Home Society MEET SAM MADUKA ONYISHI — The Honest Nigerian Who Returned N2.2...

MEET SAM MADUKA ONYISHI — The Honest Nigerian Who Returned N2.2 Billion Naira Paid into His Bank Account in Error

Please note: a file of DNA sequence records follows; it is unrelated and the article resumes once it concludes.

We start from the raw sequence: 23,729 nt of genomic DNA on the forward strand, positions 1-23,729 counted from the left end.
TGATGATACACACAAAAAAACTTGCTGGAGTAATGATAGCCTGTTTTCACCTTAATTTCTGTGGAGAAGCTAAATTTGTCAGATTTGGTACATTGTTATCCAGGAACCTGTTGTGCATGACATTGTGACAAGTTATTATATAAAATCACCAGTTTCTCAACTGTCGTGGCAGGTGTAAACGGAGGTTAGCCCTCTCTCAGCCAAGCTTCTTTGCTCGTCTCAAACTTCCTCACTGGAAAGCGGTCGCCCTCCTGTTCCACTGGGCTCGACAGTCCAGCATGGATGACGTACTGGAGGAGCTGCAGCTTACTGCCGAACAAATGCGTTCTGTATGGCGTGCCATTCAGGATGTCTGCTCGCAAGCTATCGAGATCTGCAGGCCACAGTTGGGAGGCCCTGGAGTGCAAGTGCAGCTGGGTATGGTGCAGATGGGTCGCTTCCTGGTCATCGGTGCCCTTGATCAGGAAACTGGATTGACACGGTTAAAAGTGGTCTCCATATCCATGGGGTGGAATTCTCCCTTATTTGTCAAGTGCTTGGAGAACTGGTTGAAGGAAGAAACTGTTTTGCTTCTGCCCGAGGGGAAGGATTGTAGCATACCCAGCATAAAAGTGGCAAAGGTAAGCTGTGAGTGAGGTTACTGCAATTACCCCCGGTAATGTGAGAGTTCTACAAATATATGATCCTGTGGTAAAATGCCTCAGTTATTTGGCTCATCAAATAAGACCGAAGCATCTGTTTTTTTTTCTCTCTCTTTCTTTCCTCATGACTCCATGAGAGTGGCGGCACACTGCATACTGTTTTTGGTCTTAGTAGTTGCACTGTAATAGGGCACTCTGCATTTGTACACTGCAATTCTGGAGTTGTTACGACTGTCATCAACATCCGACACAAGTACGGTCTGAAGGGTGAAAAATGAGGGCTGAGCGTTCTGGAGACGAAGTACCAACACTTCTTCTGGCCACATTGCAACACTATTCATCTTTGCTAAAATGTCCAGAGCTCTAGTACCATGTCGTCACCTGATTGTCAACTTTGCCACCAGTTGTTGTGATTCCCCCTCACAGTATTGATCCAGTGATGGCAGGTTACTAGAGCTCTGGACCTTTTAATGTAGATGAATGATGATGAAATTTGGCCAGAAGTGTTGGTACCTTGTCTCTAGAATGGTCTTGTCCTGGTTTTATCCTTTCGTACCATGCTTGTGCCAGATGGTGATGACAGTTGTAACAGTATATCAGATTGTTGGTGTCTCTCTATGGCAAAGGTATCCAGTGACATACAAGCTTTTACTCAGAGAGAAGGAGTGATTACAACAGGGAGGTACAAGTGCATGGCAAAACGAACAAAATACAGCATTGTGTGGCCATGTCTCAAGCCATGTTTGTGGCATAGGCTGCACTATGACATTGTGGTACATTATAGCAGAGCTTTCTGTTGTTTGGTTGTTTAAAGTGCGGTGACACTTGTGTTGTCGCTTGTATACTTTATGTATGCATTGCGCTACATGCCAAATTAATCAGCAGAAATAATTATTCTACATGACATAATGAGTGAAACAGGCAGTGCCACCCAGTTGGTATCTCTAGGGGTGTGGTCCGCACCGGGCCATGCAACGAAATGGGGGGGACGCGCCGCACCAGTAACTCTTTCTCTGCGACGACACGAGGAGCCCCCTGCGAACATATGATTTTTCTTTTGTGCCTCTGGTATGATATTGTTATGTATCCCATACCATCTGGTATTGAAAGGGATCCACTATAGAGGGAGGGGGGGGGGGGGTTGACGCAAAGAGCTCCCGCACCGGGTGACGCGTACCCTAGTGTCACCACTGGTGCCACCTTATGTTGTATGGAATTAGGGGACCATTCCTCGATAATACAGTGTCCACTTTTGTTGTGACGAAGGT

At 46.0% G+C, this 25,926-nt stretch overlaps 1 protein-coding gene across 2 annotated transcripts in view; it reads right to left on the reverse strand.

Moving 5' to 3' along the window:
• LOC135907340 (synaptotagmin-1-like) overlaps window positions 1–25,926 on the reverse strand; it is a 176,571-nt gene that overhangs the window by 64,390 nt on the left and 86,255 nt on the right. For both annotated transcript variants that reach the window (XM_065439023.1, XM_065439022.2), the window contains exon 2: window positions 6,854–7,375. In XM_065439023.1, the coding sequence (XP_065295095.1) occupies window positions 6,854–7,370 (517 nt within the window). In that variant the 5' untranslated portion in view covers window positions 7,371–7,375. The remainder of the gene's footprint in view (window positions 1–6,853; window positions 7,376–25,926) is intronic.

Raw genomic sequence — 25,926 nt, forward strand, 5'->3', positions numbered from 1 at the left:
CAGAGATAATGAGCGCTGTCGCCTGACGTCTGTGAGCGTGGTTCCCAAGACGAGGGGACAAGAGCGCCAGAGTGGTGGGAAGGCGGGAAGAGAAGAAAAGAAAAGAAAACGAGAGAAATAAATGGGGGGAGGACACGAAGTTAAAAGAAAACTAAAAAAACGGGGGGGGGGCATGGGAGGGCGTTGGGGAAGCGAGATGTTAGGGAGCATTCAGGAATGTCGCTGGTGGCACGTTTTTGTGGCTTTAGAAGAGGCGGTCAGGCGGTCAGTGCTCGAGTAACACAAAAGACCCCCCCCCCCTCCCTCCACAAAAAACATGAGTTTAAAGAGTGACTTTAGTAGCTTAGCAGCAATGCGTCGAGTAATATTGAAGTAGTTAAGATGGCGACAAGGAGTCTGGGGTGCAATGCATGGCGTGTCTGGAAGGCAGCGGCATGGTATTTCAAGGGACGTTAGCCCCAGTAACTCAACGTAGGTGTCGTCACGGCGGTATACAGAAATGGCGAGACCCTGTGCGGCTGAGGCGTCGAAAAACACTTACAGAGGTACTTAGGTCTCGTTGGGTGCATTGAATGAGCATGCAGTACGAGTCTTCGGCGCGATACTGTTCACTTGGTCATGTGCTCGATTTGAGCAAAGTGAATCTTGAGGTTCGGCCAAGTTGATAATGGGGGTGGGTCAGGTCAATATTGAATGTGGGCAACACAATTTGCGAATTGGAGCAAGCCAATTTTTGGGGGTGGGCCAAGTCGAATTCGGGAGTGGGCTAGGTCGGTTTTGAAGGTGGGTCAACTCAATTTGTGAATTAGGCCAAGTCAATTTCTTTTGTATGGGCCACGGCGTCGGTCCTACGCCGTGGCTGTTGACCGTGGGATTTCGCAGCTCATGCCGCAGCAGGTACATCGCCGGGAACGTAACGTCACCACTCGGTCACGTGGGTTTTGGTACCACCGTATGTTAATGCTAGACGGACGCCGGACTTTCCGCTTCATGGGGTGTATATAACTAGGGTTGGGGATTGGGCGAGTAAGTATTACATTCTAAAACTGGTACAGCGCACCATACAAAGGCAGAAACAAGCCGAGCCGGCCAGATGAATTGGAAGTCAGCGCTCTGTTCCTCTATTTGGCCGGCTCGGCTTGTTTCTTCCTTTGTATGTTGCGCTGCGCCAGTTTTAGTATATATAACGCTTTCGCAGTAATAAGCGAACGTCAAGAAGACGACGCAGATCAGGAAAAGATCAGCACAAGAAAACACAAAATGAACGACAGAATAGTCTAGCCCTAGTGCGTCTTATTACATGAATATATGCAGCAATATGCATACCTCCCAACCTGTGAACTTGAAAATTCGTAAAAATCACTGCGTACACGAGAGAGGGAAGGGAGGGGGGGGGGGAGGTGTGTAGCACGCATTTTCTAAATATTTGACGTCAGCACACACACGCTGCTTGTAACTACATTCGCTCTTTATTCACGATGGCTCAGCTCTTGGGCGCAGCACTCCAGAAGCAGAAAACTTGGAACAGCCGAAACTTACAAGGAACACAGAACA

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 “Not everybody can be famous. But everybody can be great, because greatness is determined by service… You only need a heart full of grace and a soul generated by love.” – Martin Luther King DATELINE: London, United Kingdom. Rewind to 15th July, 1960. Venue: The British Parliament for debate leading to Nigeria’s independence of 1st October, 1960. There were numerous reactions from the Floor of the Parliament that pointed in the direction of an emerging potential great power with bright hopes for the future. Political leaders who fought brilliantly for independence were recognized.  The people of Nigeria too were celebrated, particularly for honesty. The Hansard records Mr. F.M. Bennett, Member representing Torquay  as recalling his experience when he visited Nigeria this way: NIGERIANS ARE PLEASANT PEOPLE: ‘’Last year, it was my privilege to attend the celebrations of Northern Nigerian independence. I recall one small incident which illustrates why I have a special feeling for the Nigerians. I was driving back from Kaduna to Kano at three o’clock one morning when the car in which I was being driven ran out of petrol miles from anywhere in the bush, somewhere short of Kano. I was in a state of despair. There was very little traffic about and I knew that my aeroplane, the only one for a week, was leaving in an hour or two. Out of the blue—or perhaps I should say out of the black—there arrived a small Volkswagen, packed to the brim with Nigerians returning from the celebrations with their luggage, which was substantial. There were six of them in the car. They expressed an immediate wish to help me, but it was obvious that it was physically impossible for me to get into their car. Two of them volunteered to get out and find their own way back—at that hour of the morning. I was bundled in and taken to the airport just in time to catch my plane. They were not rich men, but although I tried to give them some payment, they refused, saying that that was the way that Nigerians always tried to behave to guests in their country. That was 1960. Values and human frailties might have infiltrated the system that produced well-bred youths who were brought up to shun all vices that could taint the name of a family.  It was evil, to say the least, for anyone to tarnish the name of a…

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